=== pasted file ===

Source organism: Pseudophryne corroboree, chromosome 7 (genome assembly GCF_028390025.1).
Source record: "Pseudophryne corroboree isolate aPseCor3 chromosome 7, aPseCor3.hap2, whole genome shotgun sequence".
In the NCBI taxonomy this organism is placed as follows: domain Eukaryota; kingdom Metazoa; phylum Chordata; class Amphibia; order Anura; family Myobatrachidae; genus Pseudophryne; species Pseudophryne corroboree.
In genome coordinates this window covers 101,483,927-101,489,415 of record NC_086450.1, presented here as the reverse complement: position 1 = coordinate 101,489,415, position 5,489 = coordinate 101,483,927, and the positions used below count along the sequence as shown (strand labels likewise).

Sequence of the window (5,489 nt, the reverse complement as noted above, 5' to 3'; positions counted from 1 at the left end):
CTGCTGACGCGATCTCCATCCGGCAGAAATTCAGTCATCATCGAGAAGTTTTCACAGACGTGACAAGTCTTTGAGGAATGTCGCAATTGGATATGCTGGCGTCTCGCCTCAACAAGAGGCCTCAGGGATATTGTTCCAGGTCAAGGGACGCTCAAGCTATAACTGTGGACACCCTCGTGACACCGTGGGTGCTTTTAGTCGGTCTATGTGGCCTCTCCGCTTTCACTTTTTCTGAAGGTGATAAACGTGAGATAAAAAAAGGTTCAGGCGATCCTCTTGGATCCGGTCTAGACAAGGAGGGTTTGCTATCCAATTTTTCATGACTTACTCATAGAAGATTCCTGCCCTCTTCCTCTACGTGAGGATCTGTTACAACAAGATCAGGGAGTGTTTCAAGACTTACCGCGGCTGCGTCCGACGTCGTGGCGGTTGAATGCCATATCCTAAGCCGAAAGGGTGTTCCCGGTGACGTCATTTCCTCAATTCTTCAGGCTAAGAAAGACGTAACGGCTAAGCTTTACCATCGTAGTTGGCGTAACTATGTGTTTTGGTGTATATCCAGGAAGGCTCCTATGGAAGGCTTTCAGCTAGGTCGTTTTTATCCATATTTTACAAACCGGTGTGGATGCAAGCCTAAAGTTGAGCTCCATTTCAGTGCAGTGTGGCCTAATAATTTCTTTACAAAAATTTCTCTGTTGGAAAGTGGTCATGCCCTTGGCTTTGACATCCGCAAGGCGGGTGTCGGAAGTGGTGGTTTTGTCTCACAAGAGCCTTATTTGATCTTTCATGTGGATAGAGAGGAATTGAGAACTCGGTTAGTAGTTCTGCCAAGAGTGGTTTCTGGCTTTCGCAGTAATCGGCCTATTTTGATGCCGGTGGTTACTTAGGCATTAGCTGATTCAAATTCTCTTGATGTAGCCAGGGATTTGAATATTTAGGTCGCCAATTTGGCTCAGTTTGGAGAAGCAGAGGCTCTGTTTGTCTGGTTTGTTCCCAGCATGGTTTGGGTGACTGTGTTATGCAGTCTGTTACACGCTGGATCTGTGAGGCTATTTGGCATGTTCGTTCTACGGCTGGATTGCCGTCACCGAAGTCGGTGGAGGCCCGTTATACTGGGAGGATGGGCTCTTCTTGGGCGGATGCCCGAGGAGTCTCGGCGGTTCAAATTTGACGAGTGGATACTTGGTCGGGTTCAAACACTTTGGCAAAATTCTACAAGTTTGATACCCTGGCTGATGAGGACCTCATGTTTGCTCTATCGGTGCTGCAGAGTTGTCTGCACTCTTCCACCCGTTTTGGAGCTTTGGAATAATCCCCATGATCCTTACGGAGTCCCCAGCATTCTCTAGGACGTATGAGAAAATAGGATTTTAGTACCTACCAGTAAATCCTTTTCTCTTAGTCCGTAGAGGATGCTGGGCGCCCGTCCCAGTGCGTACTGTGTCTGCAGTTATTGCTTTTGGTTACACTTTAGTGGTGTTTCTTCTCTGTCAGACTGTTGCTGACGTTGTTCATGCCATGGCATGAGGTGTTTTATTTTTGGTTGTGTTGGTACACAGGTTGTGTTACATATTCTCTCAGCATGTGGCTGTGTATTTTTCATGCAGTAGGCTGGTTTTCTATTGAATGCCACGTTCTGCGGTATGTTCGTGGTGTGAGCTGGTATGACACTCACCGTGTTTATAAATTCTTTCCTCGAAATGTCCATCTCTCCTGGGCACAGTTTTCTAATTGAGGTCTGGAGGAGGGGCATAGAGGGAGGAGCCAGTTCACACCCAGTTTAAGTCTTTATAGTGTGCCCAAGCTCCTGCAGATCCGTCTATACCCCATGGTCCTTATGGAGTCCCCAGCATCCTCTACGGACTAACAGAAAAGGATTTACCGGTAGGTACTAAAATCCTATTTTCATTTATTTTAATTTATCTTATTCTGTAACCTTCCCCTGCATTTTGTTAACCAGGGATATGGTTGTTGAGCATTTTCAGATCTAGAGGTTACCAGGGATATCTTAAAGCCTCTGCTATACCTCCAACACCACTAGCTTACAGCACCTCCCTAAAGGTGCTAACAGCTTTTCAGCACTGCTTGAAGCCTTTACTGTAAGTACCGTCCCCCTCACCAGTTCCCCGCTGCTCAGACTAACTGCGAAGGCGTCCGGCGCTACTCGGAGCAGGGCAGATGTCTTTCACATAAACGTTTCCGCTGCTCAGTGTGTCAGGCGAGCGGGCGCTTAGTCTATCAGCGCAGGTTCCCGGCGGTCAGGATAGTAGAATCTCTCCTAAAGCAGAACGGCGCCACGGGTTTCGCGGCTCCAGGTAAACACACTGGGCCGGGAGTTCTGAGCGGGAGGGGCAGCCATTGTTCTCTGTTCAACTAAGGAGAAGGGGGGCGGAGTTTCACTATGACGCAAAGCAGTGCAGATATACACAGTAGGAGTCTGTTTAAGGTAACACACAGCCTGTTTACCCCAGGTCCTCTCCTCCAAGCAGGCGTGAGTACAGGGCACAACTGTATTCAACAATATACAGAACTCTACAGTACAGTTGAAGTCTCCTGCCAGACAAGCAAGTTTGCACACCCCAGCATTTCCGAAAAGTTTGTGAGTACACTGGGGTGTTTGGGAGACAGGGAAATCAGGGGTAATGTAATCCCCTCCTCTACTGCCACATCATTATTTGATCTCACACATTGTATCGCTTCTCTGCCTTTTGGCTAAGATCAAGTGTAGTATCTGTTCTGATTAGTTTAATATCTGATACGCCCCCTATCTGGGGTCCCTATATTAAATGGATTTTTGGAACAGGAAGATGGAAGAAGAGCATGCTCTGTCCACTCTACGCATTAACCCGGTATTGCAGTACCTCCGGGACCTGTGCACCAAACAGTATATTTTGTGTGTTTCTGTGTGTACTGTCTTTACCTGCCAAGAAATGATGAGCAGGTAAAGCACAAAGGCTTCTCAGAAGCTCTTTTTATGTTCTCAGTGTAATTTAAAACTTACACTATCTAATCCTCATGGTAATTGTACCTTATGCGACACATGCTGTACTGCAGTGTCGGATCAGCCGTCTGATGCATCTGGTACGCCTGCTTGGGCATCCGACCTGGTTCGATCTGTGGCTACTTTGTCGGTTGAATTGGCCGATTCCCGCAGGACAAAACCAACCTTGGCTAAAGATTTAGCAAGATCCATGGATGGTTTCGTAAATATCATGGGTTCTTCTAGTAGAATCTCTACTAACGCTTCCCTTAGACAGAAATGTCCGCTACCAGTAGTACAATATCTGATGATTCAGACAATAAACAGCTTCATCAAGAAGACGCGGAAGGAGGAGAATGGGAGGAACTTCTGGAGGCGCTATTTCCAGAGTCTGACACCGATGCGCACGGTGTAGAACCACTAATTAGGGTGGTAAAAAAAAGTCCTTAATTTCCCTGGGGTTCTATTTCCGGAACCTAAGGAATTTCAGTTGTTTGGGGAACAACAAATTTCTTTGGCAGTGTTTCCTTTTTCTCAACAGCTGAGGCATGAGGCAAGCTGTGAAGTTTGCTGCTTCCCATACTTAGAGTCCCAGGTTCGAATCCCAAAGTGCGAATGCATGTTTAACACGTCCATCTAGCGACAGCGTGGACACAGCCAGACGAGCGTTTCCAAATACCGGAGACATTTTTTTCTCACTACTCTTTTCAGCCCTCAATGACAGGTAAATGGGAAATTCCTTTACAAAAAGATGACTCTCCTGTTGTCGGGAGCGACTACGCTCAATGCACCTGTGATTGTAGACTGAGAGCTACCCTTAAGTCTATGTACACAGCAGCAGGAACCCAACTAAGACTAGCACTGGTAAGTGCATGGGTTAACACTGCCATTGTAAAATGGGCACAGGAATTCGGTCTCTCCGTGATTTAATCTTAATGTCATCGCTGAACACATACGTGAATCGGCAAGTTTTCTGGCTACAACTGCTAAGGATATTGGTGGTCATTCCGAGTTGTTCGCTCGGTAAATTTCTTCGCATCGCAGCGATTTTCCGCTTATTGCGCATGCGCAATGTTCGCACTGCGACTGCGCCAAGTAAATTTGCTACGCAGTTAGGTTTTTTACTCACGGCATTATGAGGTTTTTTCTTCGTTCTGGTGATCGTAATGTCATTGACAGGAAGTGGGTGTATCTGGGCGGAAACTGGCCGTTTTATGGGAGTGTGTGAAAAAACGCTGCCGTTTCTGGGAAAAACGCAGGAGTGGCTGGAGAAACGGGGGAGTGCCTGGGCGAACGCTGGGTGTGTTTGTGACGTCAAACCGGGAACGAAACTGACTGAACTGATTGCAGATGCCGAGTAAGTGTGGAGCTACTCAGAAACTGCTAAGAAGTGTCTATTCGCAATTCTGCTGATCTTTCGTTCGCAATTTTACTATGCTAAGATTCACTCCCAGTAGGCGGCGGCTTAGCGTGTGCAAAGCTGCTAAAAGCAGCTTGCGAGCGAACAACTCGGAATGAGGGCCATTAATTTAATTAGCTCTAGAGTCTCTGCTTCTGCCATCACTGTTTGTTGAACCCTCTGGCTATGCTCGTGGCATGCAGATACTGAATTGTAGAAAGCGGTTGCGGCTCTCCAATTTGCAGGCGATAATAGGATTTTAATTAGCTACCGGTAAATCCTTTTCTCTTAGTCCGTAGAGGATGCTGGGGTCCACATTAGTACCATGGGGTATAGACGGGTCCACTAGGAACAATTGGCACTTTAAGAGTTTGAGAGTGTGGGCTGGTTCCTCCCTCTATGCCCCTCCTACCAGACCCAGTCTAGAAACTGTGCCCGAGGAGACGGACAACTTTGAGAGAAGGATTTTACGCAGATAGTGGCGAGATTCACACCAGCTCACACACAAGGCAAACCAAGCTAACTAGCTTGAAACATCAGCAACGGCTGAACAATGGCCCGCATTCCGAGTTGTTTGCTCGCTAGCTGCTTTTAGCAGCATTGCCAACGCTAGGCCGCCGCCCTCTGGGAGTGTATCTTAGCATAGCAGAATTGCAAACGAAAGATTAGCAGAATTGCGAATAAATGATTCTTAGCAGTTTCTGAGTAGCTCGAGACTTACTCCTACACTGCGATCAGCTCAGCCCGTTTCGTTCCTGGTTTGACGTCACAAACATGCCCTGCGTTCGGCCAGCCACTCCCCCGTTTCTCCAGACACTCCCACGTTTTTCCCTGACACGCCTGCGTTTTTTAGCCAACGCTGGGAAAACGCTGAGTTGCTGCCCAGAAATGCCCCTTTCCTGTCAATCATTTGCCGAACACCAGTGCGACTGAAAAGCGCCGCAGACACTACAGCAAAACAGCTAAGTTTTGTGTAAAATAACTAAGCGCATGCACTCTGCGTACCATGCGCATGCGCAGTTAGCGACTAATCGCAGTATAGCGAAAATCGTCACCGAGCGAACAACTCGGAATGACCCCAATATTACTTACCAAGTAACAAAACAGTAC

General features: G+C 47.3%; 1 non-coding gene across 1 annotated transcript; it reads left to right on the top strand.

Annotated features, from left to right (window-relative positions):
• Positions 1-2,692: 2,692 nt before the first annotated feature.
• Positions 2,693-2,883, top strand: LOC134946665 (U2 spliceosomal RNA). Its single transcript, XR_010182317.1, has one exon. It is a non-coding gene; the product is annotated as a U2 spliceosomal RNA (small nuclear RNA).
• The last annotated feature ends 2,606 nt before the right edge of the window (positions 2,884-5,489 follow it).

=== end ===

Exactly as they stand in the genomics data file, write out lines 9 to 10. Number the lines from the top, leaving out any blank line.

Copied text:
• Positions 1-2,692: 2,692 nt before the first annotated feature.
• Positions 2,693-2,883, top strand: LOC134946665 (U2 spliceosomal RNA). Its single transcript, XR_010182317.1, has one exon. It is a non-coding gene; the product is annotated as a U2 spliceosomal RNA (small nuclear RNA).